The RBA’s resolve to keep the official cash rate on hold at 1.5 per cent this week, for a record 27 months, is expected to continue offering support to the nation’s economy at its current rate setting.
As Sydney and Melbourne’s housing markets continue to ease, nationwide measures of rent inflation remain low, RBA’s Philip Lowe explained in his statement.
“Growth in credit extended to owner-occupiers has eased but remains robust, while demand by investors has slowed noticeably.”
Given the stable cash-rate, HIA senior economist Geordan Murray noted the current settings would continue to “offer appropriate support” for the Australian economy.
But despite keeping the cash rate on hold, Murray said borrowers are still wary of any potential hike in their borrowing costs.
“As the housing markets in Melbourne and Sydney continue to cool it will be increasingly important that households have clear guidance on any potential changes they may face in home lending,” Murray said.
“In the post-GFC era lenders have frequently adjusted home loan rates independently of movements in the official cash rate in order to ensure that their lending rates more accurately reflect their true cost of capital.”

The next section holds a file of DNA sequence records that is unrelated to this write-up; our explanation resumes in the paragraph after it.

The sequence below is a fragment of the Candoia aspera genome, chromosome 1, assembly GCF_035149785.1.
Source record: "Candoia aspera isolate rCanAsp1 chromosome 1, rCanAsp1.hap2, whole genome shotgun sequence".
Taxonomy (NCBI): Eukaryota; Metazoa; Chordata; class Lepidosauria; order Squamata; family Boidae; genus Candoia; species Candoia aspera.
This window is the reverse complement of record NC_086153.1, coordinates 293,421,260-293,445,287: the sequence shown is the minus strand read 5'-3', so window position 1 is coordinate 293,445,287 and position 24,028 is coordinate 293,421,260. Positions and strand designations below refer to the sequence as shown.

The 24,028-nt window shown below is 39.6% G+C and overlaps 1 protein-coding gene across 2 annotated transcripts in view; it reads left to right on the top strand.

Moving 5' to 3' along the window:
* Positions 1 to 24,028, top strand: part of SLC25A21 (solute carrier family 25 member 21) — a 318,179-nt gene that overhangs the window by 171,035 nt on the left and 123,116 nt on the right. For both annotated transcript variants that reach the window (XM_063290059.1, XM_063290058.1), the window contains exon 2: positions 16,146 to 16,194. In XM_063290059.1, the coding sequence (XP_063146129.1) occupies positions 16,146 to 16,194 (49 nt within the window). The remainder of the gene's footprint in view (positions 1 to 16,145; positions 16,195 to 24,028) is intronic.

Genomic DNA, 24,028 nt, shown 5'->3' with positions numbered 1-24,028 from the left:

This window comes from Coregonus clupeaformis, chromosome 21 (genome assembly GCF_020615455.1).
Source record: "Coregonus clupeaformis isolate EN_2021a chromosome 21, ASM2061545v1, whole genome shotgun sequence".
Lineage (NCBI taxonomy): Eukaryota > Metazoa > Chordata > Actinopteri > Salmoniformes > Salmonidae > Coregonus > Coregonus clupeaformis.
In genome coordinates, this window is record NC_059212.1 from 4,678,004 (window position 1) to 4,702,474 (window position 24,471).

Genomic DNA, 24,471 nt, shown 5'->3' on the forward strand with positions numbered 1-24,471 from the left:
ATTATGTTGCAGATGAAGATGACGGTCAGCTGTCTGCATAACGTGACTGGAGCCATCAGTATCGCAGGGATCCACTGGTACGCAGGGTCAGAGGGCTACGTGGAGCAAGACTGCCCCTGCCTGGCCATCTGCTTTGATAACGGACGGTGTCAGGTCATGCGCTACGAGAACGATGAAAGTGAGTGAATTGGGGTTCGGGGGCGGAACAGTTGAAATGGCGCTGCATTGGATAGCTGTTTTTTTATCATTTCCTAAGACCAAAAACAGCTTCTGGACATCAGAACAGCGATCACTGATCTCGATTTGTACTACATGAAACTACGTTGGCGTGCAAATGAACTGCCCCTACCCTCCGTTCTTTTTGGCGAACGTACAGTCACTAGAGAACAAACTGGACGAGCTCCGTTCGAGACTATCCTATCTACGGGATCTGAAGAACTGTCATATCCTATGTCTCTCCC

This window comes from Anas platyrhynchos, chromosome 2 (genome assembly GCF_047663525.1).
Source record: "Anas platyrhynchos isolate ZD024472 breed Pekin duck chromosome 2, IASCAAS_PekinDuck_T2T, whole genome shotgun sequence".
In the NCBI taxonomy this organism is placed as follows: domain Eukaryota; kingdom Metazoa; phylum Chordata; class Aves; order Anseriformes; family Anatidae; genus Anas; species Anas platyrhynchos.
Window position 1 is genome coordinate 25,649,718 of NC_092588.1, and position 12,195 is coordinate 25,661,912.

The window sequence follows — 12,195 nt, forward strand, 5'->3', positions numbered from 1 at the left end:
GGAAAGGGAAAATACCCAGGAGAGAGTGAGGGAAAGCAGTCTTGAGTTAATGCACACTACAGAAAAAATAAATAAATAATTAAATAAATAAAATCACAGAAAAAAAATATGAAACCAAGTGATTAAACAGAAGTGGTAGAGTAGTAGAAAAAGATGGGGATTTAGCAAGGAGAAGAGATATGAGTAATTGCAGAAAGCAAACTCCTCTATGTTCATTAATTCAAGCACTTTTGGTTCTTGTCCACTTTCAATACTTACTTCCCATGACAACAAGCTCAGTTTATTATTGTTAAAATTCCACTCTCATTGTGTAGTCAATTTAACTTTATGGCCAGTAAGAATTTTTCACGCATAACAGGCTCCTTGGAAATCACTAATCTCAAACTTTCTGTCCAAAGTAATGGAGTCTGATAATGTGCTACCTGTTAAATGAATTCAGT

Although the cash rate has remained on hold for a consecutive 27 months, Corelogic head of research Tim Lawless said it’s important to note mortgage rates to investors are up as much as fifty-basis points for the same period.
“That’s the equivalent of two cash rate hikes, and variable rates for owner-occupiers have increased by fifteen-basis points over the past two months alone,” Lawless said.
“The rise in mortgage rates, particularly for investors who are now paying a 55-basis point premium over owner-occupiers, together with tighter lending conditions more broadly, has been a key factor in taking the heat out of the housing market.”
Murray believes APRA’s interventions to curb growth on risky lending was appropriate at the time of implementation, subsequently “cooling the housing market” but says the slowdown now has “its own momentum and does not need additional assistance from the regulator”.
Recent figures published by the RBA show that growth in housing credit to investors has dropped to new lows, with owner-occupier lending growth also now slowing.
“We have already seen the speed limit on investor lending dropped but other restrictions remain,” Murray said.
“It will be important for the RBA, APRA and the federal government to monitor developments in the housing market and ensure that we have appropriate policy settings to ride out the cyclical downturn smoothly.”